Face coverings required in court facilities.
The response to COVID-19 has impacted access to courthouses and may change the way cases are handled.
Learn more »
Senior Judge Sally Ireland Robertson
Senior Judge Sally Ireland Robertson


  • Regular Continuing Legal and Judicial Education since 1979
  • Law degree from the University of New Mexico, 1979  
  • Master’s Degree in English from Miami University in Oxford, Ohio, 1972 
  • Bachelor’s Degree from Denison University in Granville, Ohio, 1970

Judicial Experience:

  • Initially appointed to the Seventh Judicial District bench on Mar. 29, 1996, by Governor Arne Carlson through the non-partisan Judicial Merit Selection Process
  • Elected without opposition in 1998, re-elected without opposition in 2004, 2010, and 2016.  Retired on April 5, 2018. Appointed and assigned to serve statewide as Senior Judge from July 1, 2019, to June 30, 2021. 
  • Home chambers located in Wadena County (Wadena)
  • Currently serves Wadena and Todd (Long Prairie) counties
  • Previous rotations to Morrison (Little Falls) and Douglas (Alexandria) counties

Prior Legal Experience:

  • Practiced law for 15 years with the law firm of KENNEDY & NERVIG in Wadena, primarily in the areas of civil and family law
  • Served on the Minnesota Lawyers’ Board of Professional Responsibility 
  • Member of the 7th District Ethics Committee for six years 
  • President of the 7th District Bar Association, 1995-1996  
  • Past member of Minnesota Women Lawyers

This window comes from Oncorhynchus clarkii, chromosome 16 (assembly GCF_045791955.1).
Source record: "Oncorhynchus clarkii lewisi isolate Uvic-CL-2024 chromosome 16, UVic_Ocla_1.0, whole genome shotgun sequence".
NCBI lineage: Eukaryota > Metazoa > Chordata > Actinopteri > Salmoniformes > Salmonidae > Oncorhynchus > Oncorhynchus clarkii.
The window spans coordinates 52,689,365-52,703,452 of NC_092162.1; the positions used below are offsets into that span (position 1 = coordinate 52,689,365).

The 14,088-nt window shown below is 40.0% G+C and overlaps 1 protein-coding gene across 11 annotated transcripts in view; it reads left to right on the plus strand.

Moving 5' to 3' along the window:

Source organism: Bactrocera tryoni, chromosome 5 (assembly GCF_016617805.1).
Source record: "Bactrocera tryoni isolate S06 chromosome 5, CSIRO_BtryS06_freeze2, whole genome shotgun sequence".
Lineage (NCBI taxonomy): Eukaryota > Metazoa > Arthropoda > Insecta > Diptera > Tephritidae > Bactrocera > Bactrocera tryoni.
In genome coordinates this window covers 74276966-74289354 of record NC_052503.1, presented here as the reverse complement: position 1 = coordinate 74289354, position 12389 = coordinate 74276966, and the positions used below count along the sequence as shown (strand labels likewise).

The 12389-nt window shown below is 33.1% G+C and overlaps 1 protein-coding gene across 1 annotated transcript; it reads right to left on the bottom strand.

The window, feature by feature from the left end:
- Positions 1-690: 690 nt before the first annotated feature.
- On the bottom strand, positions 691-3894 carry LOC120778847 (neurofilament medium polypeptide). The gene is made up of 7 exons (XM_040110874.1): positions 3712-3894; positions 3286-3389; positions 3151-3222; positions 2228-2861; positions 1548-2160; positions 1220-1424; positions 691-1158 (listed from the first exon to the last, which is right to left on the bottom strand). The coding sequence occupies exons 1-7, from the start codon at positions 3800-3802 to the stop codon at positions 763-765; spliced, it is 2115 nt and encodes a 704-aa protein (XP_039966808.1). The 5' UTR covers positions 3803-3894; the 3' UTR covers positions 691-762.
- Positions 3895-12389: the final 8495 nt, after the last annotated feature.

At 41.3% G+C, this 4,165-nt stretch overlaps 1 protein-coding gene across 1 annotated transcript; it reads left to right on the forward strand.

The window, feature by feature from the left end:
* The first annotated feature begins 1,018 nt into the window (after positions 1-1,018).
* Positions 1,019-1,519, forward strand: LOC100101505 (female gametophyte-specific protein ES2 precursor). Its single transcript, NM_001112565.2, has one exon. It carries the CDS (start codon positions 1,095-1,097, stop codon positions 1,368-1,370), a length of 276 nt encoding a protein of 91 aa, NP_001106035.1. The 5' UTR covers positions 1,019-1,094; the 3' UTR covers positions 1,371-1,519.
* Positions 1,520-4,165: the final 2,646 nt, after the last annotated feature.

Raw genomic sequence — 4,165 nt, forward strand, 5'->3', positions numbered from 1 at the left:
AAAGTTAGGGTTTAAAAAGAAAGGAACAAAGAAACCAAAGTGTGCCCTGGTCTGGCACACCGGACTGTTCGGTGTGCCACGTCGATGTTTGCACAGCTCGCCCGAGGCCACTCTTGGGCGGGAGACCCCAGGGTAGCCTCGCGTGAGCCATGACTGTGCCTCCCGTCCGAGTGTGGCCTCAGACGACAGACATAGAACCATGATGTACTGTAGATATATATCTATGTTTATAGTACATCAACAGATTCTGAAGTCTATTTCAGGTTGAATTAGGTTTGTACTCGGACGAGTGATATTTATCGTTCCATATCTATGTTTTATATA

• Past service for many years on the Board of Directors of Legal Services of Northwest Minnesota 
  • Practiced law for two years on the Pine Ridge Indian Reservation in South Dakota 
  • Licensed attorney for 30 years

Judicial Activities:

  • Lead Judge for the Minnesota Supreme Court’s Children’s Justice Initiative (CJI) since 2002.  (The goal of this initiative is to speed up the process of placing abused or neglected children in safe and permanent homes.)  Chairs the Wadena County CJI Team (which meets monthly) and has also worked actively with a small workgroup to develop a Benchbook and forms for CJI. 
  • Co-chair, Criminal Law Session, Minnesota Supreme Court’s Judicial College (which provides mandatory continuing legal education to every judge in Minnesota), for the last three sessions of the college. 
  • Member, Executive and Advisory Committees of Todd Wadena Community Corrections since 1996. 
  • Member and alternate member of Board of Directors, Minnesota Judges Association, serving on its Program and Education Committee for several years.
  • Participant, Institute for Faculty Excellence in Judicial Education, sponsored by the University of Memphis, 2006.
  • Group facilitator for the National Judicial College General Jurisdiction course, 2006.
  • Panel Member on Rural Courts, Continuing Legal Education session at the Minnesota State Bar Convention in Duluth, June 2004. 
  • Guest speaker at schools and career days whenever possible.


  • Born and raised in Hamilton, Ohio
  • Lived in Minnesota since 1981
  • Married for more than 38 years
  • Parent of two adult children 
  • Lives on a small farm
  • Involved in many community activities and organizations

Additional Information:

Judge Sally Ireland Robertson served the Seventh Judicial District, which is made up of 10 counties that cross central Minnesota like a banner from Mille Lacs County (Milaca) on the east, to Clay County on the west (Moorhead).  Judges in the Seventh District are assigned to one home county and may rotate to other counties on a regular or occasional basis.  Judge Robertson was previously chambered in Todd County (1996-2006); in August 2006 her chambers moved to Wadena County (Wadena).

The District Courts in the Seventh Judicial District are courts of General Jurisdiction, which means that all the judges hear all types of cases and do not “specialize."  Judge Robertson presided in all types of criminal, traffic, civil, juvenile, family, conciliation, and probate court cases.  She also performs weddings.  Like every judge in Minnesota, Judge Robertson handled more than four thousand cases every year.